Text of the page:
After our chat with Shahana Goswami we spoke to Rajat Kapoor about his role in Midnight’s Children where he plays the character of Aadam Aziz. The film releases this Friday, Febuary 01, 2013. Listen to the interview below :)
MissMalini: Hi Rajat, Malini here.
Rajat Kapoor: Hi Malini, how are you?
MM: Thanks so much for taking the time. I’m really excited to see Midnight’s Children, can you tell me about your role in the film?
RK: I’m playing Aadam Aziz, Dr Aadam Aziz. The book begins with Aadam – well, his name is Aadam, so I suppose he’s the first one, like Adam. So he’s, I think, everything that’s good with the country at the time – he’s a liberal minded doctor who’s come from the west with new ideas about what kind of country they would like to live in Of course, this is pre-partition India.
MM: Have you read the book?
RK: I’ve not read that book. Because once I read the script, I thought one should not read the book.
MM: Right, of course. So I always wanted to ask you – you’ve always done sort of interesting, off-beat films. Is this something you’re doing by choice or it happens to you?
RK: Well, one has a certain sensibility, and as far as possible one has to stick with your beliefs. Also this is the kind of cinema that I like watching, what I like doing,s o why should I not continue doing it? I went to film school, I studied direction, and my idea was not to make money, it was to make movies – I came here to make movies that I believe. That was very clear to me in the beginning and that continues.
MM: It seems like with Slumdog and Life of Pi, movies with Indian actos speaking English are much more acceptable and doing better. Have you felt that?
RK: I think Nagesh made the first Indian film in English, Hyderabad Blues. And even films like Mixed Doubles, I think the whole 2000s saw this kind of then-called multiplex cinema,, which brought in people who spoke like us. People shifted from Hindi to English easily, how we speak in our lives – it’s a reflection of our times.
MM: What kind of characters do you most like to play? We loved you as the evil uncle in Monsoon Wedding and now you’re playing like the epitome of goodness. Which is more fun to play?
RK: Everything is fun. When actors don’t have much to do, they make up stories about how hard they work, but it’s actually really easy, I msut tell you. work.From my experience, it’s the easiest job in the world
MM: You rarely hear people saying that.
RK: But it’s true. Actors do nothing. They just stand there, look left, say this, sit down, and then that’s it. You come home to lots of money. Everybody else on a film set works hard, from the camera department, sound department, production, design, sets. Actors just wait in their vanity vans, doing something on their phones, and then they come when the shot is ready, stand there for three minutes in the light, and then go back.
MM: That’s true. Deepa Mehta as a director, did she give you a lot input or a lot of freedom?
RK: I think a lot of people got a lot of freedom. She was dealing with some 50 actors and she was gentle with all of them. She was ready for everybody’s inputs, which is what’s really nice about her – she’s very accepting.
MM: This has been mega-awards season. What do you feel about these awards, and did you watch the films that won?
RK: I don’t watch films, you know. Maybe one or two in a year.
MM: Do you watch your own? The ones you’ve acted in?
RK: No, not all.
MM: Really? Which ones have you not seen?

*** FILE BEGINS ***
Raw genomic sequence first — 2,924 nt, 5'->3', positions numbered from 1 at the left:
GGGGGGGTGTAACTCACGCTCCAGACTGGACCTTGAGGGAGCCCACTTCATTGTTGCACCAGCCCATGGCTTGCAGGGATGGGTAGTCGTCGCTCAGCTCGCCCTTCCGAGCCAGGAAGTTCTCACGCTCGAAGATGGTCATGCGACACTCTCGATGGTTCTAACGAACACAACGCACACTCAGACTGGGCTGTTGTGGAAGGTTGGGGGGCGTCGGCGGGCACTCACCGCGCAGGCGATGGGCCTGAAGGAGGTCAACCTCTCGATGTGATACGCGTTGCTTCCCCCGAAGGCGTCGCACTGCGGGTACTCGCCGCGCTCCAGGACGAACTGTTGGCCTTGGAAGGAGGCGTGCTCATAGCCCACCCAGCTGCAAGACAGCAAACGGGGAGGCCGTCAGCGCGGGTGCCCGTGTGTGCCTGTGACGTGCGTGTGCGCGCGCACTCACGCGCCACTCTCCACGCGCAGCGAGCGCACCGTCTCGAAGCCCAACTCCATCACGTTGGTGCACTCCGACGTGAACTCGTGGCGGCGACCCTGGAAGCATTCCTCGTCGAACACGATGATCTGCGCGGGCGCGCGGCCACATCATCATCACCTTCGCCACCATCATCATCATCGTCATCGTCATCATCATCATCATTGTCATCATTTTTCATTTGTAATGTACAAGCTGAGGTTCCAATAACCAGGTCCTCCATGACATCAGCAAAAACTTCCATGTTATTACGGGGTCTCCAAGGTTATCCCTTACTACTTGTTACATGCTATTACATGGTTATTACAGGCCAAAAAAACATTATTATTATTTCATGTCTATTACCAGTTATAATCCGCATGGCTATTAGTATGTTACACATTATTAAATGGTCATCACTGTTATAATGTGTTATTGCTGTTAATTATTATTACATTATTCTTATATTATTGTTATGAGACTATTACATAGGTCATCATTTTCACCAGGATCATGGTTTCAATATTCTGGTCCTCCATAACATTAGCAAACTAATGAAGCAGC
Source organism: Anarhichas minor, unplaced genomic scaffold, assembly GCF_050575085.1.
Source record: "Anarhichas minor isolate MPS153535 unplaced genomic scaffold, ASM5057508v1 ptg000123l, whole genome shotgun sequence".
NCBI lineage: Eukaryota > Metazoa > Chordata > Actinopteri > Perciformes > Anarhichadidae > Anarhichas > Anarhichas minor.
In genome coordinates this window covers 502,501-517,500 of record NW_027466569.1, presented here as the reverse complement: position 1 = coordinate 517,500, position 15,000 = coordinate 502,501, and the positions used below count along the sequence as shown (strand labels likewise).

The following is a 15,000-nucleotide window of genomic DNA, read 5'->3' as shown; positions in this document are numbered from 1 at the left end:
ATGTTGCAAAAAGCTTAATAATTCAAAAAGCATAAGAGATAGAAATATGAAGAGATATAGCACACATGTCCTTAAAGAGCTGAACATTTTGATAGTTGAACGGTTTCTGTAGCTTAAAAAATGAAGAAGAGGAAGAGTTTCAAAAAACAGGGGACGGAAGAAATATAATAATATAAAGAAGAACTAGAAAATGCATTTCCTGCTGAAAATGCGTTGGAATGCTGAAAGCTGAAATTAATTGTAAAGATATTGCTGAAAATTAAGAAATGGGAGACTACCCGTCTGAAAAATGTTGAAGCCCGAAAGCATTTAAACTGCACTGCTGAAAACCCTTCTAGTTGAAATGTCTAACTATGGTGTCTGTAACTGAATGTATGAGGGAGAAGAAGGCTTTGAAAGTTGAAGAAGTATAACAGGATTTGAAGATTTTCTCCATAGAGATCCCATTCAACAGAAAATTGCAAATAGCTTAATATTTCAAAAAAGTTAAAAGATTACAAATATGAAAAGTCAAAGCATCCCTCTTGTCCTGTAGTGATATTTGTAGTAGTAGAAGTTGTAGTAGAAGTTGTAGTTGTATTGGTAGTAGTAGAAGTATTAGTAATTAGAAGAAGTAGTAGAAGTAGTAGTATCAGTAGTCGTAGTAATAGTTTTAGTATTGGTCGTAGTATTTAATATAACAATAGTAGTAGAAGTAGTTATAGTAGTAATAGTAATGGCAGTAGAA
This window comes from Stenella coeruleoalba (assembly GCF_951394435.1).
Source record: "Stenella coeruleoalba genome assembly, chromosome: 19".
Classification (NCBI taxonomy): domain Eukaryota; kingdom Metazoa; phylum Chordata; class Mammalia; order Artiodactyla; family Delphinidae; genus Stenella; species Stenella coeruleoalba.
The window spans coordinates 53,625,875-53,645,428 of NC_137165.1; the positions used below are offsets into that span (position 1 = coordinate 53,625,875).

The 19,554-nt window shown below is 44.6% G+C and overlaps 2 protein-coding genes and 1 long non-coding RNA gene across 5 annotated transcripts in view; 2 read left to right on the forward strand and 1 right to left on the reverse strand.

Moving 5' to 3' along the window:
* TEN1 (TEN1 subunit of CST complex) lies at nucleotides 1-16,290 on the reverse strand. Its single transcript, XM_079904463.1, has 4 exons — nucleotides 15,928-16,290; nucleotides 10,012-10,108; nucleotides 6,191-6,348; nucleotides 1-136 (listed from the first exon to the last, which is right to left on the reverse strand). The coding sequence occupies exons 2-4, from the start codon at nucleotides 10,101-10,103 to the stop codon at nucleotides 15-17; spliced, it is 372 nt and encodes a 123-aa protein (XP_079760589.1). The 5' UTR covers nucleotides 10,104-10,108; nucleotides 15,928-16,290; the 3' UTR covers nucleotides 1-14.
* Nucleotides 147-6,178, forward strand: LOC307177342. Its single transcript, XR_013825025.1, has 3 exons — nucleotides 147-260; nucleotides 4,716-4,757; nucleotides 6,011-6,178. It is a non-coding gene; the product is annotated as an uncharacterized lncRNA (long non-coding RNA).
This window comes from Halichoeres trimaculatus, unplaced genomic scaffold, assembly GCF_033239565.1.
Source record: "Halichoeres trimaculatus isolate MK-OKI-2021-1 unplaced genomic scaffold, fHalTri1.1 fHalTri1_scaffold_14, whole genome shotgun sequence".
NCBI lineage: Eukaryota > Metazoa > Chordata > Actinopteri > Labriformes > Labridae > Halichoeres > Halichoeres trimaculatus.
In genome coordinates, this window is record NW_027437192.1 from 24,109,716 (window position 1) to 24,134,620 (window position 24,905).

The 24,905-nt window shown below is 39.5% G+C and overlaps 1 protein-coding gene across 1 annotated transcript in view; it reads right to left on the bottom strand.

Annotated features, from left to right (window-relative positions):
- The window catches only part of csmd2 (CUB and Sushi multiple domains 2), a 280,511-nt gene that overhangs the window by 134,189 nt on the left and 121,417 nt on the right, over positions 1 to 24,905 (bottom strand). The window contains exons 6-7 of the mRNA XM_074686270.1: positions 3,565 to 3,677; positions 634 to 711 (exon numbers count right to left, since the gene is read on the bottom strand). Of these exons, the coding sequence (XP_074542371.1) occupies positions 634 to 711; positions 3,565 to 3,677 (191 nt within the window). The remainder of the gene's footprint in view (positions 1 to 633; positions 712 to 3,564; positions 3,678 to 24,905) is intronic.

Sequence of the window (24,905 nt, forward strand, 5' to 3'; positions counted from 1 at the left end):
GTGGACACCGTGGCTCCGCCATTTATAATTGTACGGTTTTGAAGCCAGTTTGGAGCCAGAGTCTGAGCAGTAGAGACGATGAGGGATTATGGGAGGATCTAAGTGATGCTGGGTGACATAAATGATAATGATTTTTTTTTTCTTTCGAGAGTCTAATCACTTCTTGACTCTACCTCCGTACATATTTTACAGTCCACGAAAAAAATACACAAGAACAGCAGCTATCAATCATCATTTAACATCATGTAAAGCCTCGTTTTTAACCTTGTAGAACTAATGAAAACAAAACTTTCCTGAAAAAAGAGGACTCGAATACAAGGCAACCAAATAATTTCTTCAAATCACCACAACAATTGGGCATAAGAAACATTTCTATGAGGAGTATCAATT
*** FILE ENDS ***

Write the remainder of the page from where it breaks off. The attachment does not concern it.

RK: *laughs* I can’t tell you that. I haven’t seen 50% fo that.
MM: So in your opinion, what’s a must-watch film, either Hindi or English?
RK: The last was Gangs of Wasseypur part 2.
MM: You liked part 1 as well?
RK: Part 1 was okay, it wasn’t very good I thought, but part 2 was excellent. Really, really good, I loved it.
MM: What do we have to look forward to from you next, what’s happening after Midnight’s Children?
RK: There’s a film I finished shooting last year, my film called Aankhon Dekhi. We’re in post-production right now, it should be ready by May, and hopefully it’ll release by the end of this year. It’s got Sanjay Mishra and me.
MM: You watch a lot of International films?
RK: I do. Not only Hollywood, but world cine,a.
MM: And in terms of all the nominated films, any that you really like?
RK: I saw Argo, I’m waiting to see Django Unchained.
MM: But tell me more about working with people on set. I spoke to Shahana earlier, and she said she gets typecasted as an offbeat actress but would love to do mainstream more. What was it like to work with her?
RK: Shahana is lovely, I’ve known her for three years. We’ve worked together in Naseer’s film where I had one day’s role and we had a scene together. I’ve always liked her. What was nice about Mdinight’s Children is that Deepa managed to get a whole lot of wonderful actors. So the time we spent in Sri Lanka was quite memorable. Three of these girls are my daughters, so we bonded very well. There was Rahul Bose, Ronit Roy, Satya. Bonding with actors was interesting, and like I said, actors do nothing so we had lots of time to sit around chatting.
MM: People wanted to know, who are your favourite Bollywood stars?
RK: I like them all. I think Shah Rukh is fantastic, I like Aamir Khan, Katrina Kaif… they’re all wonderful actors.
MM: What’s a scene people should look out for in Midnight’s Children that you feel very passionately about?
RK: The first 20 minutes in which I’m there.
MM: Did Salman Rushdie watch the movie, did he have any reactions?
RK: He has seen it, of course now many times. For the first cut he cried, I heard, from people. I think he’s very fond of the film – I don’t know this personally, but that’s what I heard.
MM: A message for all your fans?
RK: Thank you very much for your support for the kind of cinema that we do and that we’d like to do. It’s only possible because there’s somebody watching these films, otherwise we’d not be able to do it at all.